In the 21st century era of globalisation that is full of threats and dangers, where things that happen at one end of the globe have a direct impact on the life of a country at the other end of the world, any threat to human life ceased to be a problem for only one particular nation.
Therefore, since gaining its independence, Kazakhstan has not confined itself to resolving only its own external and internal problems, and has not been a passive onlooker to injustices happening in the world, but has actively participated in solving world problems.
From the very beginning, our republic has been a natural border between the major world religions of Islam, Christianity and Buddhism.
For many centuries, the representatives of various nations and ethnic groups have lived and worked together in Kazakhstan. Strong cultural and economic ties that promote mutual enrichment and prosperity have been built here. This is a colossal wealth that the people of the country are hoping to preserve and pass on to their descendants.
In 2004, President Nursultan Nazarbayev, understanding the growing role of religion in society, as well as the real threat posed by terrorist organisations put forward the idea of an interreligious forum of religious leaders in the capital of Kazakhstan – Astana.
Nazarbayev’s initiative has been positively accepted by religious authorities. As an example, I shall mention several facts.
Since 2003, the President has met with the General Secretary of the Muslim World League Sheikh Al-Turki, Russian Orthodox Church Patriarch Alexy II, Pope John Paul II, Chief Ashkenazi Rabbi of Israel Yona Metzger and others. Each of them supported and commended the idea to hold the Congress of Leaders of World and Traditional Religions.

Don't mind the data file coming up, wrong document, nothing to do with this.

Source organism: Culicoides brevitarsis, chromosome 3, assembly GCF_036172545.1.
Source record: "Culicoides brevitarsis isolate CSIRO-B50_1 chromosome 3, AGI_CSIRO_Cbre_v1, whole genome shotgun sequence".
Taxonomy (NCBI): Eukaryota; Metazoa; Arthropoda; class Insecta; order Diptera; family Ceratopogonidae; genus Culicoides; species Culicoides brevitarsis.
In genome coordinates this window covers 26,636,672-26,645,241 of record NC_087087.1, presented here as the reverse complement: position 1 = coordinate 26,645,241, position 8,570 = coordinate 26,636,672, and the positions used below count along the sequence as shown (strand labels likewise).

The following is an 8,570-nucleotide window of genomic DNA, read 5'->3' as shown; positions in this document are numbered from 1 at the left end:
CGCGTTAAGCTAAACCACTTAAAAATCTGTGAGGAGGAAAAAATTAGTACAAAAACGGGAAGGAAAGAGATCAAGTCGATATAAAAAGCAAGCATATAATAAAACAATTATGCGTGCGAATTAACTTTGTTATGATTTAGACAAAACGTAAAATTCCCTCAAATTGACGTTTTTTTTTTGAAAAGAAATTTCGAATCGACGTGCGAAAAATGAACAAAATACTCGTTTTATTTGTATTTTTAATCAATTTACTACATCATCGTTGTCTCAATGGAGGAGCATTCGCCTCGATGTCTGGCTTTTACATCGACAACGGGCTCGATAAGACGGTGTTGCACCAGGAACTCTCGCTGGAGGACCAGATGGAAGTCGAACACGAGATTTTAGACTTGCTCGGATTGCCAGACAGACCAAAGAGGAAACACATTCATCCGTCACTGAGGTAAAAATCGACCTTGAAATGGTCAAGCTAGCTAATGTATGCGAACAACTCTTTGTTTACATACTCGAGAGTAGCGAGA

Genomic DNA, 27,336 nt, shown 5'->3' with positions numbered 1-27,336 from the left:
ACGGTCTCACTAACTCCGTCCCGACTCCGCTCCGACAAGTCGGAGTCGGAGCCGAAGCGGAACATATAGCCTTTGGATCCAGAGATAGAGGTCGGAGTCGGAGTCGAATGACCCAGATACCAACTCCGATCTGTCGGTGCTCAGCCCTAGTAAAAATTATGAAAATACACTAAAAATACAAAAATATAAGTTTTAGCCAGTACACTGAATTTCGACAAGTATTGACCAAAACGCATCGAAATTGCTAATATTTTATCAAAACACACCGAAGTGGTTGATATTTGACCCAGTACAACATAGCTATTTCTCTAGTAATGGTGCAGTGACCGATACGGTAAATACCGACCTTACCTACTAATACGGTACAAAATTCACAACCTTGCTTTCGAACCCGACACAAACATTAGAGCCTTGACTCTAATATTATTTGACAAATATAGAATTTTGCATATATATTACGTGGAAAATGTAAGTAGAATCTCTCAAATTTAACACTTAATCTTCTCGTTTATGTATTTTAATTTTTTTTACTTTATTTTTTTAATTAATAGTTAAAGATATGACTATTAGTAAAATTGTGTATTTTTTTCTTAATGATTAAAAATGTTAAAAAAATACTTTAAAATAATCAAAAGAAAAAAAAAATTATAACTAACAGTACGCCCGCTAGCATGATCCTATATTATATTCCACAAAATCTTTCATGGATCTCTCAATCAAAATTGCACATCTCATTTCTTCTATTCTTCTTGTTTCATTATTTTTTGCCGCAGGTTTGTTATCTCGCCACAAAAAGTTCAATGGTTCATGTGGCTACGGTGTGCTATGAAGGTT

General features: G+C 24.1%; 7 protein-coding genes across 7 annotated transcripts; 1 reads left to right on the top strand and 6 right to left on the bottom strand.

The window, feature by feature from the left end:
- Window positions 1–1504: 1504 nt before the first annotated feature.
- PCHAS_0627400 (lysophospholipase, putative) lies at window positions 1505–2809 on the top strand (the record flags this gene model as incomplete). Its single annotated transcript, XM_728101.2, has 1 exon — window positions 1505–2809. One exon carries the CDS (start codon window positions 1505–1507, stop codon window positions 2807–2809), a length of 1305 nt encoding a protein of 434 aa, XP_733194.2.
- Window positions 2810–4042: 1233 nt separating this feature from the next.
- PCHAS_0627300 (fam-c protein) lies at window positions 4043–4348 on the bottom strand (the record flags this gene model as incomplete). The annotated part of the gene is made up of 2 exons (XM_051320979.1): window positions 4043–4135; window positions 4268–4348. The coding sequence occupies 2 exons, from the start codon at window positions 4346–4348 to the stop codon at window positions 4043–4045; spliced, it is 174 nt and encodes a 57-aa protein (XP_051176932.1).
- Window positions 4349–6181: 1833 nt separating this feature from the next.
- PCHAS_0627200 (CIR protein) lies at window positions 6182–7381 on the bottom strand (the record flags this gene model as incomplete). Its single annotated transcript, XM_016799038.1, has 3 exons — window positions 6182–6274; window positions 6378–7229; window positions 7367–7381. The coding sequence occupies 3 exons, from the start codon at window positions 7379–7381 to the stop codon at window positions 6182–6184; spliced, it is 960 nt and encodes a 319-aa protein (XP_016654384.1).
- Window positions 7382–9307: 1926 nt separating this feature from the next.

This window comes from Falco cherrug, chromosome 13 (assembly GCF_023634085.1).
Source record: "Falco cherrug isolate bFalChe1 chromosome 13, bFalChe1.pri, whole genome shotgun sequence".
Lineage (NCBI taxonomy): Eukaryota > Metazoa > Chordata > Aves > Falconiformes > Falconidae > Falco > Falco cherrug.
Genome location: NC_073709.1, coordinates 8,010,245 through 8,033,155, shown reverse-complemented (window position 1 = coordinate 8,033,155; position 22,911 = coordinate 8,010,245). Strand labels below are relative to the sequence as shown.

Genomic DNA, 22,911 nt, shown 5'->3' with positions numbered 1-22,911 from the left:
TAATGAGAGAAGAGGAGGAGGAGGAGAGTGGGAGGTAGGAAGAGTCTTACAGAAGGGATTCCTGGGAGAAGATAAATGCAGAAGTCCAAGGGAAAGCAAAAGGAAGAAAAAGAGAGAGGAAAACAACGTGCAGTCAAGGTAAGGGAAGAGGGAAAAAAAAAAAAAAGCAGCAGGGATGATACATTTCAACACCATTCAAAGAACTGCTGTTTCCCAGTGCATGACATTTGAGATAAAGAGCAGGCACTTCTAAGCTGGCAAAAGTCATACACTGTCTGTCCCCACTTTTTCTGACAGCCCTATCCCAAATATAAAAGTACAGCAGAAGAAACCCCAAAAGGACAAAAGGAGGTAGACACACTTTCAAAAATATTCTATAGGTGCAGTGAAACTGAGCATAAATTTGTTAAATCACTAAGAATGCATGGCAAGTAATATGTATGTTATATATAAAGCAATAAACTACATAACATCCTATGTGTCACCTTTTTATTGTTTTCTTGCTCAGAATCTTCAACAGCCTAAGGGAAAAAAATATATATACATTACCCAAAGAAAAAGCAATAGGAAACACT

Through the support of the heads of states and leaders of world and traditional religions, the First Congress of Leaders of World and Traditional Religions was held on Sept. 23–24, 2003 in Kazakhstan.
The significance of the first congress was in its conceptual idea – dialogue of religions is an effective tool for settling disputes and opposing violence and terror.
The aims of the first congress were to find common guidelines in the world and traditional forms of religions to create a permanent international, interdenominational institute for ensuring religious dialogue and making coordinated decisions.
The forum concluded with the adoption of a declaration, where spiritual leaders made statements about joint actions on ensuring peace and progress for mankind and guaranteeing stability in societies as the basis of a harmonious world in the future.
The success of the event was consolidated by the decision of the first congress to hold the interreligious forum on a regular basis – once every three years. By this decision, Kazakhstan was granted the honour of organising and preparing in 2006 the Second Congress of Leaders of World and Traditional Religions in Astana.
During the period between congresses, main bodies have been established, including the Secretariat of the Congress and Congress Working Group, which consist of representatives of different religions.
Working bodies of the congresses carry out on a regular basis activities aimed at the objective and detailed preparation of themes and concepts for forthcoming meetings of religious leaders, and the development and drafting of the outcomes of the congresses.
The Second Congress of Leaders of World and Traditional Religions was held in Astana on Sept. 12-13, 2006 in a new building constructed specifically for the event – the Palace of Peace and Reconciliation.
On the first day of the forum, the document named “Principles of Interreligious Dialogue” was adopted, which contained the basic components that guided participants in their work.
The congress also adopted a joint declaration calling on representatives of all religions and ethnic groups to preventing conflicts on the ground of cultural and religious differences. This document reflects in full the global need to replace “opposition ideology” with a “culture of peace.”
The Third Congress of Leaders of World and Traditional Religions was held in July 2009 in Astana under the theme, “The Role of Religious Leaders in Building a World of Tolerance, Mutual Respect and Cooperation.”